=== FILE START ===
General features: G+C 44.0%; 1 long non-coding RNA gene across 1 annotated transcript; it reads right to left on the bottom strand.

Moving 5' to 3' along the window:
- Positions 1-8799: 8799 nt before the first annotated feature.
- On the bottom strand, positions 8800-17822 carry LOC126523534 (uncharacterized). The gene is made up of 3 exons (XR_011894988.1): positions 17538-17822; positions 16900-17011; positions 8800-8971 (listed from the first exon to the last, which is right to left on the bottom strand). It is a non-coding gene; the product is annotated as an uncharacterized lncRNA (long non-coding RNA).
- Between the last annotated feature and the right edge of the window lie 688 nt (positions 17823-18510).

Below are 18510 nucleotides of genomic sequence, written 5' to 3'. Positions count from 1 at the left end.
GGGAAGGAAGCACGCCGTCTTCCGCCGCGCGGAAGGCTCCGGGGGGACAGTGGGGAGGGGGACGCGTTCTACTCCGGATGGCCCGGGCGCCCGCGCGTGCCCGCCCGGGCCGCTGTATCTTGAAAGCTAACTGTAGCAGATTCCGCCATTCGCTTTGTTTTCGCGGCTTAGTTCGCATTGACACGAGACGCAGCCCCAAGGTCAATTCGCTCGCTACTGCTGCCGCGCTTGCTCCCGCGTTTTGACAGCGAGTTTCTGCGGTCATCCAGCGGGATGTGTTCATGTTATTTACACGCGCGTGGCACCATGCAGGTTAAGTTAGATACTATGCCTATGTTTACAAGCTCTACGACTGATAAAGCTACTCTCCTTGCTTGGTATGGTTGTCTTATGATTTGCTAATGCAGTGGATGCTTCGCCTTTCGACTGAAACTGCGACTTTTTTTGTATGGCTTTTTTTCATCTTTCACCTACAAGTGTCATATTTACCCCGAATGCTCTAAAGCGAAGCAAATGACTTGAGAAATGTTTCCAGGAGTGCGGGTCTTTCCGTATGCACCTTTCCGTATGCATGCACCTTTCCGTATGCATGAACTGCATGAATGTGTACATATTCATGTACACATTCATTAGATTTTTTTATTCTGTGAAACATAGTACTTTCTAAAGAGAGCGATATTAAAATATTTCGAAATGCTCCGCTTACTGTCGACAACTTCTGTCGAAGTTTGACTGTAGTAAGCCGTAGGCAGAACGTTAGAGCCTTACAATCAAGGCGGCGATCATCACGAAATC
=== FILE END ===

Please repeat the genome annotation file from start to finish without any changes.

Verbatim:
General features: G+C 44.0%; 1 long non-coding RNA gene across 1 annotated transcript; it reads right to left on the bottom strand.

Moving 5' to 3' along the window:
- Positions 1-8799: 8799 nt before the first annotated feature.
- On the bottom strand, positions 8800-17822 carry LOC126523534 (uncharacterized). The gene is made up of 3 exons (XR_011894988.1): positions 17538-17822; positions 16900-17011; positions 8800-8971 (listed from the first exon to the last, which is right to left on the bottom strand). It is a non-coding gene; the product is annotated as an uncharacterized lncRNA (long non-coding RNA).
- Between the last annotated feature and the right edge of the window lie 688 nt (positions 17823-18510).

Below are 18510 nucleotides of genomic sequence, written 5' to 3'. Positions count from 1 at the left end.
GGGAAGGAAGCACGCCGTCTTCCGCCGCGCGGAAGGCTCCGGGGGGACAGTGGGGAGGGGGACGCGTTCTACTCCGGATGGCCCGGGCGCCCGCGCGTGCCCGCCCGGGCCGCTGTATCTTGAAAGCTAACTGTAGCAGATTCCGCCATTCGCTTTGTTTTCGCGGCTTAGTTCGCATTGACACGAGACGCAGCCCCAAGGTCAATTCGCTCGCTACTGCTGCCGCGCTTGCTCCCGCGTTTTGACAGCGAGTTTCTGCGGTCATCCAGCGGGATGTGTTCATGTTATTTACACGCGCGTGGCACCATGCAGGTTAAGTTAGATACTATGCCTATGTTTACAAGCTCTACGACTGATAAAGCTACTCTCCTTGCTTGGTATGGTTGTCTTATGATTTGCTAATGCAGTGGATGCTTCGCCTTTCGACTGAAACTGCGACTTTTTTTGTATGGCTTTTTTTCATCTTTCACCTACAAGTGTCATATTTACCCCGAATGCTCTAAAGCGAAGCAAATGACTTGAGAAATGTTTCCAGGAGTGCGGGTCTTTCCGTATGCACCTTTCCGTATGCATGCACCTTTCCGTATGCATGAACTGCATGAATGTGTACATATTCATGTACACATTCATTAGATTTTTTTATTCTGTGAAACATAGTACTTTCTAAAGAGAGCGATATTAAAATATTTCGAAATGCTCCGCTTACTGTCGACAACTTCTGTCGAAGTTTGACTGTAGTAAGCCGTAGGCAGAACGTTAGAGCCTTACAATCAAGGCGGCGATCATCACGAAATC